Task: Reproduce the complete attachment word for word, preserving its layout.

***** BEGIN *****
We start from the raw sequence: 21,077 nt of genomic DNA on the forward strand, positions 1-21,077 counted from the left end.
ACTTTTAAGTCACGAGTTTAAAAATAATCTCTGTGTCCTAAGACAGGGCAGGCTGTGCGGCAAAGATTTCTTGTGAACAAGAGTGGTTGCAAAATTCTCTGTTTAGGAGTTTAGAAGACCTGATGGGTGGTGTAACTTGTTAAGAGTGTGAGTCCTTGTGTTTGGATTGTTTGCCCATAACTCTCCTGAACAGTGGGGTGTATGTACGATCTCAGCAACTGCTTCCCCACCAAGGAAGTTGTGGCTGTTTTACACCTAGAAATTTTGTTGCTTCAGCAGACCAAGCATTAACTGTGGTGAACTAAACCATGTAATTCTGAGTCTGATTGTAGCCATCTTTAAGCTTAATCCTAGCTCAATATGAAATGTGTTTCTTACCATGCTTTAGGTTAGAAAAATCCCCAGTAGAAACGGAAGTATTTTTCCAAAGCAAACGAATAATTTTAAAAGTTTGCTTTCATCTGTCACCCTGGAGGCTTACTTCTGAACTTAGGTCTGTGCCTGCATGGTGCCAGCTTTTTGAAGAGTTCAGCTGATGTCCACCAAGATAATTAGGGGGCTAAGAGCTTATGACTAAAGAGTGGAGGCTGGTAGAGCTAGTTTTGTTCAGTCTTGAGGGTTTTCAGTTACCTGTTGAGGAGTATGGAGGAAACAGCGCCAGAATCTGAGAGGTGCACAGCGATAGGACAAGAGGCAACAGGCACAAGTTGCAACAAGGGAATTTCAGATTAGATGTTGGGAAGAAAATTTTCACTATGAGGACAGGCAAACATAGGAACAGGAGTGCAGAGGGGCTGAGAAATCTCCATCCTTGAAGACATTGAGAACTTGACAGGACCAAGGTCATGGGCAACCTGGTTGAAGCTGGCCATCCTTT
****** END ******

We start from the raw sequence: 21,077 nt of genomic DNA on the forward strand, positions 1-21,077 counted from the left end.
ACTTTTAAGTCACGAGTTTAAAAATAATCTCTGTGTCCTAAGACAGGGCAGGCTGTGCGGCAAAGATTTCTTGTGAACAAGAGTGGTTGCAAAATTCTCTGTTTAGGAGTTTAGAAGACCTGATGGGTGGTGTAACTTGTTAAGAGTGTGAGTCCTTGTGTTTGGATTGTTTGCCCATAACTCTCCTGAACAGTGGGGTGTATGTACGATCTCAGCAACTGCTTCCCCACCAAGGAAGTTGTGGCTGTTTTACACCTAGAAATTTTGTTGCTTCAGCAGACCAAGCATTAACTGTGGTGAACTAAACCATGTAATTCTGAGTCTGATTGTAGCCATCTTTAAGCTTAATCCTAGCTCAATATGAAATGTGTTTCTTACCATGCTTTAGGTTAGAAAAATCCCCAGTAGAAACGGAAGTATTTTTCCAAAGCAAACGAATAATTTTAAAAGTTTGCTTTCATCTGTCACCCTGGAGGCTTACTTCTGAACTTAGGTCTGTGCCTGCATGGTGCCAGCTTTTTGAAGAGTTCAGCTGATGTCCACCAAGATAATTAGGGGGCTAAGAGCTTATGACTAAAGAGTGGAGGCTGGTAGAGCTAGTTTTGTTCAGTCTTGAGGGTTTTCAGTTACCTGTTGAGGAGTATGGAGGAAACAGCGCCAGAATCTGAGAGGTGCACAGCGATAGGACAAGAGGCAACAGGCACAAGTTGCAACAAGGGAATTTCAGATTAGATGTTGGGAAGAAAATTTTCACTATGAGGACAGGCAAACATAGGAACAGGAGTGCAGAGGGGCTGAGAAATCTCCATCCTTGAAGACATTGAGAACTTGACAGGACCAAGGTCATGGGCAACCTGGTTGAAGCTGGCCATCCTTT